Creative bicycles, long a favorite subject of student industrial design contests, are busting out of art college and onto the streets. This year, there's been an explosion of creative frame designs across the cycling spectrum — road, mountain, electric, commuter — that are nothing short of sculpture on wheels. And unlike a lot of artsy inventions that are good only for mounting on a wall, these two-wheeled wonders not only work but also offer some innovative functional capabilities not seen on bikes with the century-old diamond-shaped frame.
Arc de Triumph
Pi Mobility PiCycle Sport Touring:
Striking electric/manual bike with anti-theft electronics and an arch-shaped aluminum frame swooping from hub to hub, which was originally sketched 20 years ago by
Art Center alum Marcus Hays.
Stable, fast, exhilarating and attention-getting. Great for hilly commuting and recreational riding. The front-hub 750-watt motor, powered by lithium ion batteries stuffed into the arch in the seat area, has a 20-mile range at 20 miles per hour on flat ground without pedaling. Pedaling extends range to 30 miles and pushes speed above 30 mph. Batteries charge in 31/2 hours. Can also be pedaled motor-free. The $5,000 model is equipped with "PiFi," an embedded Wi-Fi that monitors battery life and activates a built-in theft-recovery service that updates its location on your smartphone.
Very heavy at 60 pounds (but unnoticed with the motor on).
$3,000 (single-speed) and $5,000 (eight-speed). (866) 442-1928; http://www.picycle.com.
Steel-framed road bike that replaces a conventional bike's rear "triangle" (the chain stays, seat stays and seat tube) with two circular rings that purportedly absorb more shock by flexing.
A solid, fast, comfy ride with head-turning looks. In my hour on it, I didn't detect more vibration dampening than on a carbon-frame road bike, but Canadian inventor Lou Tortola says the design has 60 times the vibration absorption of a normal frame. It seems logical that the deflection of rings would dissipate more shock than straight tubes that go directly to the seat from the cranks and wheel. It stays clean, as the lowered chain stays do not become scratched by the chain.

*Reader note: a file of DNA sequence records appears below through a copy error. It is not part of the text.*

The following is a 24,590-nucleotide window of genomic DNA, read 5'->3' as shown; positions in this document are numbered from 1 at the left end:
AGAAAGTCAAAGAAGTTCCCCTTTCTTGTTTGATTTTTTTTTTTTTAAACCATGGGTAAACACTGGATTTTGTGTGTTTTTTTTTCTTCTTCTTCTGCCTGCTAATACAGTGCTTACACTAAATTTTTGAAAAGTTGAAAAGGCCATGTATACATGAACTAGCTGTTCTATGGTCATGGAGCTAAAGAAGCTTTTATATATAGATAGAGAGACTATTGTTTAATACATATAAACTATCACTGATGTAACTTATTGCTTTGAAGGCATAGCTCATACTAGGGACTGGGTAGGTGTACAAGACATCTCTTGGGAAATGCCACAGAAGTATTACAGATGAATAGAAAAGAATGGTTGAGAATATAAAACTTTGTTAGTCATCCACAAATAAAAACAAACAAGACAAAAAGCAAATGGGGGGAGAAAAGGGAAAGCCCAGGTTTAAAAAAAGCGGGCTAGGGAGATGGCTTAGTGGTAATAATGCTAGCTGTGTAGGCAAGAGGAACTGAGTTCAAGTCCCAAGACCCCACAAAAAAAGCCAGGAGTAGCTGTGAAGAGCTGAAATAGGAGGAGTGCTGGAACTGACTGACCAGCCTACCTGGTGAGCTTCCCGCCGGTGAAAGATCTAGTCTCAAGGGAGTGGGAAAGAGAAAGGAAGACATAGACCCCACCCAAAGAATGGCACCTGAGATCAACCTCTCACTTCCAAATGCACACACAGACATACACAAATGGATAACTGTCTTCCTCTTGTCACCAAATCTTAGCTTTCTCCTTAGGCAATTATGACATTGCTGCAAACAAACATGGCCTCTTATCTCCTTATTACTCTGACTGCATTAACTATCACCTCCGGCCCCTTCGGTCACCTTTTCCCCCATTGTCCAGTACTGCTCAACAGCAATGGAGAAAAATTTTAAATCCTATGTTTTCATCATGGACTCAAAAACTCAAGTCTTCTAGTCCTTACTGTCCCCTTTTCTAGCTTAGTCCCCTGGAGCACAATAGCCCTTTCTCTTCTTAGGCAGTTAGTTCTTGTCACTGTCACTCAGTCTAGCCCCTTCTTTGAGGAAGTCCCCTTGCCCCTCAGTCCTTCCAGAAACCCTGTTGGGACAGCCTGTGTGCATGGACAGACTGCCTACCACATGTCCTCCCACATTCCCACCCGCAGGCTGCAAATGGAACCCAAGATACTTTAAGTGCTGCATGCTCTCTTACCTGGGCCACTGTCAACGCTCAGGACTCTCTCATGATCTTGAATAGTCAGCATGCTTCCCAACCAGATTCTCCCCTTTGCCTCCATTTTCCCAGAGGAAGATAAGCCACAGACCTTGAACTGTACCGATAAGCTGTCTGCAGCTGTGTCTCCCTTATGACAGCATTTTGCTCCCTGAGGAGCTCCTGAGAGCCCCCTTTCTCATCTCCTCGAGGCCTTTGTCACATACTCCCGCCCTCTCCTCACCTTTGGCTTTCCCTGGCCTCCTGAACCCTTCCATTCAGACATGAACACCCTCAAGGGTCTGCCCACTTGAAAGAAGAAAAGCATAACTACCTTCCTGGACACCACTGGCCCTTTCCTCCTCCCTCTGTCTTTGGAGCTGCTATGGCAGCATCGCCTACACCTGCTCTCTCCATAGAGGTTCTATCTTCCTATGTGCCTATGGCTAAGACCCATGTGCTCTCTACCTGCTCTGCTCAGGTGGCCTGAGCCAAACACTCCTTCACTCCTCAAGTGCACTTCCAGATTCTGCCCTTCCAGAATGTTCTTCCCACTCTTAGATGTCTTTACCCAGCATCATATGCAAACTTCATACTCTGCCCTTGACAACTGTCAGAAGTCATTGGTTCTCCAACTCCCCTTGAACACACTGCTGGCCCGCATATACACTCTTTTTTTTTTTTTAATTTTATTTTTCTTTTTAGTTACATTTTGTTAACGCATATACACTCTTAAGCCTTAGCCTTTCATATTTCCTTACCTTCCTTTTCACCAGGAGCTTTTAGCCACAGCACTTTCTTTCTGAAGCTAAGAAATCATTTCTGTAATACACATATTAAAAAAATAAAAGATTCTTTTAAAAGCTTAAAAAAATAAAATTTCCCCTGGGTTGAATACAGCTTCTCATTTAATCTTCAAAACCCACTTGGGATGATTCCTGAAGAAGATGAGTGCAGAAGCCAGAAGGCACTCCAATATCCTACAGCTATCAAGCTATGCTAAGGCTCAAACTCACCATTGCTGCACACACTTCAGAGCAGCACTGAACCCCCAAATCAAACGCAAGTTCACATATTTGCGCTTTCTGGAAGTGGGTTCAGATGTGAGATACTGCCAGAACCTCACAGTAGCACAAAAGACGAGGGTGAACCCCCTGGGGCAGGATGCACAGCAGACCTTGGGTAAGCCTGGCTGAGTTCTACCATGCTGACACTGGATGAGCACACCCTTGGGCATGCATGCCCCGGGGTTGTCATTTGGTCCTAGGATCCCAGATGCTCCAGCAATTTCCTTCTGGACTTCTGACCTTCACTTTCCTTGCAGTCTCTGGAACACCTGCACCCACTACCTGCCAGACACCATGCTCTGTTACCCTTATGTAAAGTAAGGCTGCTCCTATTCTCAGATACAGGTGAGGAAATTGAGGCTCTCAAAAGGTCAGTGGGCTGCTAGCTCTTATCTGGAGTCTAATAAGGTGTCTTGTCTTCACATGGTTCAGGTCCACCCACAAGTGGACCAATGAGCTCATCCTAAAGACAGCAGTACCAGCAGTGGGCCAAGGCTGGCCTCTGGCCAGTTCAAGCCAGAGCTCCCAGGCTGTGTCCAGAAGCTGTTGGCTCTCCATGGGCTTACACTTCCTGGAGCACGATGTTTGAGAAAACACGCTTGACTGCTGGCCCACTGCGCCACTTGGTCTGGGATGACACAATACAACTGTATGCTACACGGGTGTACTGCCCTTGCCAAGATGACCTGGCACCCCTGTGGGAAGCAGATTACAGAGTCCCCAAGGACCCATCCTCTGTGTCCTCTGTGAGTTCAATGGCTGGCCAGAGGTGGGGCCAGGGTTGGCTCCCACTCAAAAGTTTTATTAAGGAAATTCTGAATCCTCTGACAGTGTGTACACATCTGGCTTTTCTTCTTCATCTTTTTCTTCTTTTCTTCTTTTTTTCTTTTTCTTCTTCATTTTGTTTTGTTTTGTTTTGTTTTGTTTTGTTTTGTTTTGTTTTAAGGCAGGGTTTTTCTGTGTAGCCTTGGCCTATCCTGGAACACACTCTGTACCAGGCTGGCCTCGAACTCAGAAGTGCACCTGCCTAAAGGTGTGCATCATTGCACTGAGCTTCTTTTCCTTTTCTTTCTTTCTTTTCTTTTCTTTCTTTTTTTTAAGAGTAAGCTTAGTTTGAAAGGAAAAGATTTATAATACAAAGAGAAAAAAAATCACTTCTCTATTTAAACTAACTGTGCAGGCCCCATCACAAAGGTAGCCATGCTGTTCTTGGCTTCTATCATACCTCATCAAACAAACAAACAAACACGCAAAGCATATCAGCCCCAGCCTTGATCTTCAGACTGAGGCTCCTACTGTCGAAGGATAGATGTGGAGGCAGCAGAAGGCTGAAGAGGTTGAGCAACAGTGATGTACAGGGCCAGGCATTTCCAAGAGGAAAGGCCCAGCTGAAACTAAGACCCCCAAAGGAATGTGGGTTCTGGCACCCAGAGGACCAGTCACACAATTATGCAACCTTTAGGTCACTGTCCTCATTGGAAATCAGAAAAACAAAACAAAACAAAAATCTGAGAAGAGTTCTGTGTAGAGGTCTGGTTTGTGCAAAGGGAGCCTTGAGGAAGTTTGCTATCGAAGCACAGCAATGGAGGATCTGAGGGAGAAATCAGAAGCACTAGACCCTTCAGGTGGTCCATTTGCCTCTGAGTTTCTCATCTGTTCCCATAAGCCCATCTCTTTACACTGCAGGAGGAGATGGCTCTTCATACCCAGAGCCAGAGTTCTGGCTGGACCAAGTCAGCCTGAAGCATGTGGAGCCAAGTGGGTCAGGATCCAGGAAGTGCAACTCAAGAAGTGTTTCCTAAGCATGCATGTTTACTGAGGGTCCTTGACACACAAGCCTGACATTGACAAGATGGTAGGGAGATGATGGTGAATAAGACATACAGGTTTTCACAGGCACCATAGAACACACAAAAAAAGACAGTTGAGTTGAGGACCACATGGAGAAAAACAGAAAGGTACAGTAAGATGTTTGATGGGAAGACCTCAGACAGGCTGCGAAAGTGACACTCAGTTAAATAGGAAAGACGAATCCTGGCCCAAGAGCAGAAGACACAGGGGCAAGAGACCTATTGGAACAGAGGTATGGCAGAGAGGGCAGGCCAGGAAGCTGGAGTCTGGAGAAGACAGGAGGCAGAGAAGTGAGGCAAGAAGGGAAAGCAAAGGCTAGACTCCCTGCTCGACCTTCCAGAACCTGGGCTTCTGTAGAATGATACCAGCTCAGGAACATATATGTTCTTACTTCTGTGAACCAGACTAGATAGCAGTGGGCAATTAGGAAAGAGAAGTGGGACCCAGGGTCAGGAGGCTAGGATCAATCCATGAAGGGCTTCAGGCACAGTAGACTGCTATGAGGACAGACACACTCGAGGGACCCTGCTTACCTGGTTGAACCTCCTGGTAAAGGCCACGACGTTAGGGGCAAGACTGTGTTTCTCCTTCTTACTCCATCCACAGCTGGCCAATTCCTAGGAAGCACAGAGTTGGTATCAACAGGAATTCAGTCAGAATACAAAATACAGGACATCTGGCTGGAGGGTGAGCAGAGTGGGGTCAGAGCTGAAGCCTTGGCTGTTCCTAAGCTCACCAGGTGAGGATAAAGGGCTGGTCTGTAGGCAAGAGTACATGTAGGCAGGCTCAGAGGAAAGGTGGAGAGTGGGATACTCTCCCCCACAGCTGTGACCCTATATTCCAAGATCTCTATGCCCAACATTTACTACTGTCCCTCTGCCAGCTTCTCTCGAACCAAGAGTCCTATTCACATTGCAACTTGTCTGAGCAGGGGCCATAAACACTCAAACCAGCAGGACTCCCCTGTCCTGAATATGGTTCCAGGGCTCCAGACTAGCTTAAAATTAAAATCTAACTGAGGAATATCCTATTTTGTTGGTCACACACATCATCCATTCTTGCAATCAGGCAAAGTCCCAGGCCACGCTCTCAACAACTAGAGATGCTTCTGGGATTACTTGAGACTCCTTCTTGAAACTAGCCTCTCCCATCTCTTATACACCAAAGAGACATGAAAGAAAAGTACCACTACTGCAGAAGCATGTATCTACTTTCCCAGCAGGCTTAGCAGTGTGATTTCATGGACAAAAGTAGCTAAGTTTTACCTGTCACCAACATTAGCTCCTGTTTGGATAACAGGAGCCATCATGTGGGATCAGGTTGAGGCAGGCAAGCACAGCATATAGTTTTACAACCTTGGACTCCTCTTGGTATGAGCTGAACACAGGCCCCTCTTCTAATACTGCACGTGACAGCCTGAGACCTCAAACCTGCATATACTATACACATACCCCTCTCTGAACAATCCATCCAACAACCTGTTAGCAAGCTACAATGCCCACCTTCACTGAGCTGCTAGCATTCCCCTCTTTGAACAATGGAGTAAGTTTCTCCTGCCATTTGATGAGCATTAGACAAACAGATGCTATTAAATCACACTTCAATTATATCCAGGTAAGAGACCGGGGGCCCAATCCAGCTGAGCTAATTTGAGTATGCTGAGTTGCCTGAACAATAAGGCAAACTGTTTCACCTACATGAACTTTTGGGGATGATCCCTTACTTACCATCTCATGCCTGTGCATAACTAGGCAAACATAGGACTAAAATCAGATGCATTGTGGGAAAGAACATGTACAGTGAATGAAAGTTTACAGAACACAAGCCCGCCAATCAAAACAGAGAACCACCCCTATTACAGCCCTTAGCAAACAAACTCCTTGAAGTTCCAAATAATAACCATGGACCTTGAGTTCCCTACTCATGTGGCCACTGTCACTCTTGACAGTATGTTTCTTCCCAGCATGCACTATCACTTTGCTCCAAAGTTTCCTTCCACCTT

$2,250 for frame and fork only. (866) 951-3339; http://www.roundtail.us.
Pops Fabrication 8 Series:
Low rider-inspired steel flat-bar road bike with cowcatcher-like down-tube frame by celebrated San Jose bike designer Matt Rodriguez. Includes eight-speed drive train and parts customization by Jerry Huynh of Ladera Ranch in Orange County.
A fun, comfortable, durable, attention-getting blend of art and function. The burly 6-pound chromoly steel frame is designed to survive urban potholes, not for raw speed, yet I found it quite fast and nimble. Includes high-quality Phil Wood eccentric bottom bracket, which allows easy tightening or loosening of the chain with an Allen wrench, convenient when fixing a flat on a single-speed.
$875 for frame only; $1,760 for single-speed with Phil Wood wheel set; $2,100 for 20-speed with Shimano 105 drive train. Eight-speed custom model shown is $2,100. (408) 588-0000; http://www.popsfabrication.com.
Biomega Boston/Puma Disko:
Slick, innovative fold-up urban commuter bike from Denmark that replaces the down-tube with a double heavy-gauge wire cable that can be partially detached to secure the bike around a pole or tree via a built-in key lock. (Biomega makes the bikes, but Puma sells the tri-color version.)
Very comfortable upright riding position that uses tall handlebars and 24-inch wheels (2 inches shorter than on mountain bikes). Designed to fit in a trunk or a subway car, it quickly folds in half by releasing a lever on the top-tube. The clever down-tube cable and integrated lock work quick and effectively to protect the bike from thieves; if the wire is cut, the bike becomes unridable. A new cable repairs it.
$1,000 for single-speed or $1,250 for nine-speed. (617) 488-0013. In the
area, try dealers Rolling Cowboys at (323) 570-0066 or Sporteve at (310) 838-6588.
Wallack is the author of "Bike for Life: How to Ride to 100."